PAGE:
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What will a Russell Wilson-Nathaniel Hackett offense look like, exactly?
How will the Broncos' new head coach fuse his own ideas with Wilson's idiosyncratic style?
Once the initial shock of the Russell Wilson-to-Denver trade wore off, one thing jumped to mind: What exactly will a Nathaniel Hackett-Russell Wilson offense look like?
Well, that and some semi-excitement that the attention-seeker-in-chiefs big-day was gazumped by another wantaway quarterback – only this quarterback really wanted away.
Hackett comes from the brightest, most innovative offensive room in the league. Over the span of three years, Matt LaFleur and Aaron Rodgers set to work redefining what a Rodgers-led offense could look like, and in doing so built the most expansive system in the league. They reset the Packers’ passing game, building on top of the second-phase stylings that Mike McCarthy initially introduced but adding a timing element into the second-phase.
McCarthy was one of the first NFL head coaches (or offensive scheme designers in general) to fully embrace the power of the packaged play. He designed sophisticated ways to utilize the second phase of the offense, the area where Rodgers was most impactful: Designing specific second concepts within a route combination once the first had busted. Rather than receivers darting to the traditional landmarks once Rodgers entered the scramble drill – short, medium, long, hit the sideline – the McCarthy’s group built-in second-concepts that could flow more seamlessly from the first.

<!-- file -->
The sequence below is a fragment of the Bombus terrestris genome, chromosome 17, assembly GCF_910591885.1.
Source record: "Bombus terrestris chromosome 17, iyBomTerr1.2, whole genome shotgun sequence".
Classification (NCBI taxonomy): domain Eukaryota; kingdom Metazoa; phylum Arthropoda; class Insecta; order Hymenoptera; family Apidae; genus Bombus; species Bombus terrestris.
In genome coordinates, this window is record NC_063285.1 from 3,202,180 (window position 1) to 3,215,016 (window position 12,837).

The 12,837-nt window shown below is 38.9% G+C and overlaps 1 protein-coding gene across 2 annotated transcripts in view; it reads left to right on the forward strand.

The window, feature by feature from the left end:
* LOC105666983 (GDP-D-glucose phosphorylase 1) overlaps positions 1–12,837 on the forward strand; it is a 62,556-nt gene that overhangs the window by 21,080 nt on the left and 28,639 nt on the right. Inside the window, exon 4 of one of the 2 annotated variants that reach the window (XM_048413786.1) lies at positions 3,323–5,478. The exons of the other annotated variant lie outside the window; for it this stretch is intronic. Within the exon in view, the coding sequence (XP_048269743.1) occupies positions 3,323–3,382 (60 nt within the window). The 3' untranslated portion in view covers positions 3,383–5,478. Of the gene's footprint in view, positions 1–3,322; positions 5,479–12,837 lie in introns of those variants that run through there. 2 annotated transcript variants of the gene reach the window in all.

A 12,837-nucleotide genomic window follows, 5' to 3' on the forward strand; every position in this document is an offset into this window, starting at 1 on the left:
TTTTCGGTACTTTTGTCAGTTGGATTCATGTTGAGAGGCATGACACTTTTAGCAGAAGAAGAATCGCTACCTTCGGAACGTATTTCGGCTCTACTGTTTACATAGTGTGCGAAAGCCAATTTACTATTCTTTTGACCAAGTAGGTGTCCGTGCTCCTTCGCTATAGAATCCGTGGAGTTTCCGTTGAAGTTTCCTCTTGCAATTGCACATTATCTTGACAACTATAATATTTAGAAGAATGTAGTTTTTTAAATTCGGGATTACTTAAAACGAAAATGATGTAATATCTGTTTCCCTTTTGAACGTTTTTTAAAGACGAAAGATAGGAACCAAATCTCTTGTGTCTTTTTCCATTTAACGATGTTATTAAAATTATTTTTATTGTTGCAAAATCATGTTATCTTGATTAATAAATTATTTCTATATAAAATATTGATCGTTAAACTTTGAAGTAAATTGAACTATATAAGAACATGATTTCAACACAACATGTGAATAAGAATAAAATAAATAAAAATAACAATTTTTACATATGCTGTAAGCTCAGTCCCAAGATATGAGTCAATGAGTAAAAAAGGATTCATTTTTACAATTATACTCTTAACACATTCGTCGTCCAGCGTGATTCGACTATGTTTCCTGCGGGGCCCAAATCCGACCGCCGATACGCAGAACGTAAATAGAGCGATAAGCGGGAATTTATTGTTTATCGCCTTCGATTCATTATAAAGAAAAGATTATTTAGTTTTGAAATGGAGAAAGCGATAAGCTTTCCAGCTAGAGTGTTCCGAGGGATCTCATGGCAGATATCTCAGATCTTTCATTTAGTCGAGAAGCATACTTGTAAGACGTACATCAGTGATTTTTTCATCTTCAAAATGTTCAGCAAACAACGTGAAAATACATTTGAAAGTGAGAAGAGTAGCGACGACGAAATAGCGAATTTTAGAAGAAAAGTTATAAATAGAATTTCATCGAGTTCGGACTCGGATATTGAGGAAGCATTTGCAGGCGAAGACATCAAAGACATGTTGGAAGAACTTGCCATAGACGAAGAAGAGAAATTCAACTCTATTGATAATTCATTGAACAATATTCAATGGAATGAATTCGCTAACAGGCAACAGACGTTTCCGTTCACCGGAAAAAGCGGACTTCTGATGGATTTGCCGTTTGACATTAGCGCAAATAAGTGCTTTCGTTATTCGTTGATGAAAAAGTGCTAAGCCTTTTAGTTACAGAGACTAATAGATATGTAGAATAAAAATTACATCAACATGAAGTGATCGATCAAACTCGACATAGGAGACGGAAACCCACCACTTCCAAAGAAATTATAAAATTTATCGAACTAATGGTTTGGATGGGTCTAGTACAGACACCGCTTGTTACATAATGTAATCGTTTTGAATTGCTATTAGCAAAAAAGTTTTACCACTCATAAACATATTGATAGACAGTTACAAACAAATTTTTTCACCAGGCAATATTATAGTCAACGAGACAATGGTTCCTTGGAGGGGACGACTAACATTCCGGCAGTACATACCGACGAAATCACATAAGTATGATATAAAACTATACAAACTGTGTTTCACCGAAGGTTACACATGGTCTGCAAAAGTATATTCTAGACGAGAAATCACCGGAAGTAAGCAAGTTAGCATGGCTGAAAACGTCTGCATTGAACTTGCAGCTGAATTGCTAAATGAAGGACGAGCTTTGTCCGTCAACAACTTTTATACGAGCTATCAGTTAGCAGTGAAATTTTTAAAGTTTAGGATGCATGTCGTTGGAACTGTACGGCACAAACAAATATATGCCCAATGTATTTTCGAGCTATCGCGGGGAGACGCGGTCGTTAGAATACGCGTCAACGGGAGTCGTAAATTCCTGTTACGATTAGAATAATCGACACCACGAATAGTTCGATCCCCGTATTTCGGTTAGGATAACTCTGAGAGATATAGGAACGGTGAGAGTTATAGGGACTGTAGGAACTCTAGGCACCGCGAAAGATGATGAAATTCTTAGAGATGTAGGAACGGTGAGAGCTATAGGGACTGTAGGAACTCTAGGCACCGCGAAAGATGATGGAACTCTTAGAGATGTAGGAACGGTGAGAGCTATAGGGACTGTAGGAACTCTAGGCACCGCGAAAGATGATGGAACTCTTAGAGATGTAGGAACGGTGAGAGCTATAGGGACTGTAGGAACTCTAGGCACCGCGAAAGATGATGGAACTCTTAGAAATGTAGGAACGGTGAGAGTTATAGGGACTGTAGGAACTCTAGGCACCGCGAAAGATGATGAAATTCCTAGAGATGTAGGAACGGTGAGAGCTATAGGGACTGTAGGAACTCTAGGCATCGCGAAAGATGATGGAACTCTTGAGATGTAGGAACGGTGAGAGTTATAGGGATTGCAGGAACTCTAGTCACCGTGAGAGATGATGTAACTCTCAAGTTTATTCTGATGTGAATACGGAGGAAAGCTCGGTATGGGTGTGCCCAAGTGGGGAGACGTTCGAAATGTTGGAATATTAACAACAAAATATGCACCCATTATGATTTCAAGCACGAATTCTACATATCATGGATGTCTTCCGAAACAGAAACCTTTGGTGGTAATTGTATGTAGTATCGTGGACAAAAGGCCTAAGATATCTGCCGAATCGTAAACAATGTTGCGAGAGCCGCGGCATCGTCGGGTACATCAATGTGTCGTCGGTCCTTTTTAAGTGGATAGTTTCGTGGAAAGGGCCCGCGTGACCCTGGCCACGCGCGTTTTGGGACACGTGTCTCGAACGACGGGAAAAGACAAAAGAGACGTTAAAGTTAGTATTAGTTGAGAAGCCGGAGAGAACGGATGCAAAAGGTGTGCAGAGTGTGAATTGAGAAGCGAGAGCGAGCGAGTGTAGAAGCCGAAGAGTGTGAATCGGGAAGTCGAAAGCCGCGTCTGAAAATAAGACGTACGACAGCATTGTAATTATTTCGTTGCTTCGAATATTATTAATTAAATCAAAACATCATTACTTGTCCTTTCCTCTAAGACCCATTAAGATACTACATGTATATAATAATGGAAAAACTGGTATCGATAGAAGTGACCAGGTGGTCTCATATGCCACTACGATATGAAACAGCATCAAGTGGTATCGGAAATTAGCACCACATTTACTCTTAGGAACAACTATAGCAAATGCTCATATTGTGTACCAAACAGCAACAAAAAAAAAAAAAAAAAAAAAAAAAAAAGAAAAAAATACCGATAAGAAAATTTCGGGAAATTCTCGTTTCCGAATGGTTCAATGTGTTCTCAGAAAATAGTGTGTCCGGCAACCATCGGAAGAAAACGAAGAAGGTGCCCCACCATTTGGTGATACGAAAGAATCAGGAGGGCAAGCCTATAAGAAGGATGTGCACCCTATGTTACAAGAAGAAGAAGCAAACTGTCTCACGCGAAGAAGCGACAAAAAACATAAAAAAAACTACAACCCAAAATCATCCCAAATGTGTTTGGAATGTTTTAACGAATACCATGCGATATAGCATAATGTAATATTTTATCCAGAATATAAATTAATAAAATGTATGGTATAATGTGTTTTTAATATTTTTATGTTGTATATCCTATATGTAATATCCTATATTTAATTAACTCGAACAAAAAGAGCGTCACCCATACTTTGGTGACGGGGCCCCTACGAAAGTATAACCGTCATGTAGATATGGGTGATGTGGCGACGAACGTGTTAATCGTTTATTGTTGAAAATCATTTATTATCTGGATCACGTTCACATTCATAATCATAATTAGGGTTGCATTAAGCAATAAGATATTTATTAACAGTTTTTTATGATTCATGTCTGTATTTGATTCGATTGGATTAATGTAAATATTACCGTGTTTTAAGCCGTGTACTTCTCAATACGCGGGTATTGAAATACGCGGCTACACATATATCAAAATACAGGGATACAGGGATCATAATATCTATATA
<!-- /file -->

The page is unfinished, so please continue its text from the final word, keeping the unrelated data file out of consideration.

Still: there was little timing in the offense. It was a feel offense, relying on Rodgers to move and bounce and to read it out properly, and for the receivers to read and bounce at the same speed; there was a ‘second’ play design built-in, so to speak, but one still reliant on see-it-throw-it football. Too often, it devolved into a mess.
The LaFleur and Hackett group brought more order to the orthodoxy. Rather than building in secondary concepts to the jazz portion of the musical, they paired two concepts within the same concept, pairing quick-game concepts to one side of the field with slower developing intermediate and deeper concepts to the other side of the field.
They brought timing to the second phase. Now, Rodgers’ intent would be to attack in quick-game. But if the quick-hitting concept was taken away, when he moved to the opposite side of the field, as he engaged in his tap-dancing mode, the second concept would still be within the timing and flow of the play. The deeper breaking concepts would just be converging as he moved off the quick-game stuff. It would all be a touch more organic.
Whereas others work deep backward – alert the take-off route and then work the underneath if it’s not there based on the pre-snap coverage shell – the Packers worked in the reverse. They wanted to throw the quick-game concept to keep things moving along, but if it wasn’t there – BOOM – Rodgers flowed seamlessly into a deeper-developing concept attacking the other side of the field.
It was creative. It worked. You know the rest: Back-to-back MVPs and all that.
There were tasty side dishes: the 4x1 formations; the fast motions; the volume of motion-at-the-snap; the single-man bubbles; the force-feeding of their star receiver; concealing their star receiver within the play design; a refocusing on the run-game, and a new road map for how it should function.
At root, though, the LaFleur-Hackett-Rodgers doctrine could be distilled to this: Feature our best. If Davante Adams is uncovered, get him the ball. Who cares how it gets there? Pick it up and throw it to him, let him create. Does Rodgers prefer to tap-dance than play on-time and in-rhythm? Then build that tap-dancing into the rhythm and timing of the play — that way everything is repeatable, rather than relying on the wonder and awe of one man.